At first glance, this doesn’t sound like good news! But, if there is no judgment for all sin, then there is no need for a Savior and thus no good news. If we do not acknowledge the coming judgment and wrath of God, we do not understand the gospel at all. The gospel does not offer good people the option of going on in our sin or shrugging it off as if it will not come under judgment if we do not repent. We need to understand the bad news of judgment in order to appreciate the good news of salvation through faith in Christ.

Sunday – April 25, 2021 Romans Week 5 Rom 1:16-17 “The Power of God for Salvation”

Sunday – April 25, 2021

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Word On Worship – Sunday – April 25, 2021

Romans 1:16-17
For I am not ashamed of the gospel, for it is the power of God for salvation to everyone who believes, to the Jew first and also to the Greek. For in it the righteousness of God is revealed from faith to faith; as it is written, “BUT THE RIGHTEOUS man SHALL LIVE BY FAITH.”

For us to understand the power of these words, we need to see the flow of Paul’s reasoning. Paul states, “I am eager to preach the gospel to you also who are in Rome.” Why? “For I am not ashamed of the gospel….” Why? “For it is the power of God for salvation to everyone who believes, to the Jew first and also to the Greek.” How is this gospel the power of God for salvation to everyone who believes? “For in it the righteousness of God is revealed from faith to faith.” Is this a new idea that Paul thought up? No, he cites Habakkuk 2:4, “as it is written, ‘But the righteous man shall live by faith.’”

At the outset, we may wonder why Paul says, “I am not ashamed of the gospel.” It is a figure of speech called litotes, where through understatement the affirmative is expressed by the negative of the contrary. For example, if you say, “he’s not a bad athlete,” you mean, “he’s a pretty good athlete.” So when Paul says that he is not ashamed of the gospel, he means, “I glory in the gospel. I’m astounded by the gospel.”

But why does he express it this way? Well, there were many reasons a first century Roman might feel a bit uncomfortable about this Jewish man coming to a sophisticated city like Rome to preach about a Galilean carpenter-prophet who was executed by the Roman government in the most humiliating manner possible, by being crucified. After all, this was Rome, the capital of the civilized world! Your message had better appeal to the educated or it won’t fly here! Your message needs to offer political solutions to the pressing needs of the empire or it will not gain a hearing here! It had better offer some answers to the massive problems of greed, hopelessness, lust, and violence, or the people in Rome won’t listen!

But Paul’s main message did not directly address these issues. His message focused on the main need of every human being, whether the most religious Jew or the most educated, worldly, immoral Greek—the need to be reconciled to the holy God. How can I be right before God? Paul’s theme in Romans is God and the good news that comes from God, how sinners can be delivered from His righteous judgment and reconciled to Him. It is the very power of God to save everyone who believes, because in it God reveals how His perfect righteousness will be put to the account of the guilty sinner who trusts in Christ. This is called salvation. I pray that we will understand the gospel, believe it personally, preach it to ourselves every day, and proclaim it unashamedly to this lost world.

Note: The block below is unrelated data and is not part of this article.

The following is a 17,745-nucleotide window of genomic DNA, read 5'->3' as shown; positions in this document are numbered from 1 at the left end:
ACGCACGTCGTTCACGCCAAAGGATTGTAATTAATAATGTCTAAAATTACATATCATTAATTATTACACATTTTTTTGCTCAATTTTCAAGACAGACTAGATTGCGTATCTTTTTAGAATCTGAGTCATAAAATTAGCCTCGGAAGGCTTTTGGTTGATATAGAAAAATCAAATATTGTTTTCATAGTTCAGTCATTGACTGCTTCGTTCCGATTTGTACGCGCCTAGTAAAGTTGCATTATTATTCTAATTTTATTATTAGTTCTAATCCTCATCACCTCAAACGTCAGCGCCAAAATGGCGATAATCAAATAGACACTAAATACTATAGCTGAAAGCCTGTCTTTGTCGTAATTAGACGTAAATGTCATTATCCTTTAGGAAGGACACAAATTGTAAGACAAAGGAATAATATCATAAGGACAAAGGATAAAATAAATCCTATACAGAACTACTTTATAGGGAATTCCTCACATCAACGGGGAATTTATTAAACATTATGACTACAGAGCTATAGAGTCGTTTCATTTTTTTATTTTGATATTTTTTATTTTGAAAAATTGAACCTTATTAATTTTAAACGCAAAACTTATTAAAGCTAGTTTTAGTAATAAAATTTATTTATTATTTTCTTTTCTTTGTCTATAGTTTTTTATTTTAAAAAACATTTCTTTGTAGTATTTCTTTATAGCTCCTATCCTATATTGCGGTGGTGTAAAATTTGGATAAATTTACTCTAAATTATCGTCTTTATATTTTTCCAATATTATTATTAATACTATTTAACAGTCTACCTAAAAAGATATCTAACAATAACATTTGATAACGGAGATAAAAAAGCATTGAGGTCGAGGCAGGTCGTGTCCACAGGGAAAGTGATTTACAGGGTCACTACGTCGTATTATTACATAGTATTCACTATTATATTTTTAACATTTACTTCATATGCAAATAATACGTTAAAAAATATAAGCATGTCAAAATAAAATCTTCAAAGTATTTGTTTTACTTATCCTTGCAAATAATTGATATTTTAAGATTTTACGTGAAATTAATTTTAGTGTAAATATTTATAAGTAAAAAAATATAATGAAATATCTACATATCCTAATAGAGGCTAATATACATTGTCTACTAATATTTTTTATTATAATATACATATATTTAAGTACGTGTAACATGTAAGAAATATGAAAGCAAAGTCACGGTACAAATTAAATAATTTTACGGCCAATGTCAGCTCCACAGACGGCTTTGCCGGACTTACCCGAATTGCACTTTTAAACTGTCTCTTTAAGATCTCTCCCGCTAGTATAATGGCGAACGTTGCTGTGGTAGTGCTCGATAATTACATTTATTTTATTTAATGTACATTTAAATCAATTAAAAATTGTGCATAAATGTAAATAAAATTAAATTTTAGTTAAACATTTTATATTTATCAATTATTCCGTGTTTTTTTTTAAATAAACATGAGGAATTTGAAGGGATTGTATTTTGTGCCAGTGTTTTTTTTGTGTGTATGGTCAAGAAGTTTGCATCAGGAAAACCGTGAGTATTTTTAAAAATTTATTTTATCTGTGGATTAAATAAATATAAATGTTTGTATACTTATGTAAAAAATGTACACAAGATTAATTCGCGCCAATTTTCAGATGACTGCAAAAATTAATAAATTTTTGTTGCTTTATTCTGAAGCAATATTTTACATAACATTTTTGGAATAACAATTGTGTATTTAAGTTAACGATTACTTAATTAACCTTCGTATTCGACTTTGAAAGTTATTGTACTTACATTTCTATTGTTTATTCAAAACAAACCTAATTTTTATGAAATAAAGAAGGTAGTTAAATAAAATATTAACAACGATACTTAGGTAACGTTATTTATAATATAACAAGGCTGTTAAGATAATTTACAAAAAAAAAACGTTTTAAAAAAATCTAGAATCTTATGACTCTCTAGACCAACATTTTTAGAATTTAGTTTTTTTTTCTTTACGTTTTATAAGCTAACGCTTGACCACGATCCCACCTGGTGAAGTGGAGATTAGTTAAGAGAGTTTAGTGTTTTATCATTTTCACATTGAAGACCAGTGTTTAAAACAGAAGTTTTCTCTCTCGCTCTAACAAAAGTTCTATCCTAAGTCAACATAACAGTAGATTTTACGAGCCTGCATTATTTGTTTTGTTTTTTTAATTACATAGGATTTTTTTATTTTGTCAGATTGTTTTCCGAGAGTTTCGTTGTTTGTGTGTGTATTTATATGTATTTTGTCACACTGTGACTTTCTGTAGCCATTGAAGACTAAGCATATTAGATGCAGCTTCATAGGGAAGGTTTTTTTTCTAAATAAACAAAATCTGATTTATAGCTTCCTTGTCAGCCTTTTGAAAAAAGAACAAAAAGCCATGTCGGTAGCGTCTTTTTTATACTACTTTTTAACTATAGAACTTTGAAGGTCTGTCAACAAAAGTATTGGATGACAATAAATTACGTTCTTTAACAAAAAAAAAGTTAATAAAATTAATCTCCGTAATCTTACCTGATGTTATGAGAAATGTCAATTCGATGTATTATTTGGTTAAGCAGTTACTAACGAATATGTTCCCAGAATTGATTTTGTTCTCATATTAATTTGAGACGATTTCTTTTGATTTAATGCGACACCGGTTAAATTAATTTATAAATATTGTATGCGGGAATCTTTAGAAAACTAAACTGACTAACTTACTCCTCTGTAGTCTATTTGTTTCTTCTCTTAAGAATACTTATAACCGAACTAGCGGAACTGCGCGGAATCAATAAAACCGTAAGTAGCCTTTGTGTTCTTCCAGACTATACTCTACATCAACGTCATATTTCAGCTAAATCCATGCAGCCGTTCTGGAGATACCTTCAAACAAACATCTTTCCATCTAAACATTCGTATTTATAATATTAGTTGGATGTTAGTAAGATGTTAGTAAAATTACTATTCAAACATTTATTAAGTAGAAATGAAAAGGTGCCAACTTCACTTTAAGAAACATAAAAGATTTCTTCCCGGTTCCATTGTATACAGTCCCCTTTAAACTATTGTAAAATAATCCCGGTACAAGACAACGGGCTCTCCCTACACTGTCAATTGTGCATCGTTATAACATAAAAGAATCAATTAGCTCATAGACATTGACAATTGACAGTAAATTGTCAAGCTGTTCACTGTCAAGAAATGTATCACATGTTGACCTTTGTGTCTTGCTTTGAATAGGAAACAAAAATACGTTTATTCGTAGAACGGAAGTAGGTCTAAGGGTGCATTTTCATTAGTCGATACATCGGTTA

Sunday – April 18, 2021 Romans Week 4 Rom 1:8-15 “Saints Serving Saints”

Sunday – April 18, 2021

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Word On Worship – Sunday – April 18, 2021

Romans 1:11-12
I long to see you so that I may impart to you some spiritual gift to make you strong— that is, that you and I may be mutually encouraged by each other’s faith.”

Paul is still introducing his letter to the Romans, most of whom he has never met. He knew that due to his enemies, he was sometimes portrayed as a radical who was teaching all sorts of dangerous things (Acts 17:6; 21:28). But he longed to visit these fellow believers in Rome and share together in the things of God. He is a man with a mission, an apostle with a commission to preach the gospel to the Gentiles, leading to the “obedience of faith.” He is also a man with a heart for the saints at Rome. So, Paul has the delicate task of explaining to these mostly unknown Christians, some of whom may have heard negative things about him, who he is and why he wants to visit them and preach the gospel there.

Paul shares how he has heard of their faith and how frequently he prays for them. He shares his heart about wanting to come and spend time with them, both strengthening their faith and also being encouraged himself by them in the things of the gospel. He lets them know that he has often desired to come, but thus far has been prevented. But now he hopes to come and find opportunities to preach there. So Paul wants to use his gifts to serve these people he does not yet know, and he wants to benefit from them using their gifts to serve him, as together they labor to see the gospel expand in Rome. This little snapshot of Paul and the church at Rome gives us a picture of serving saints.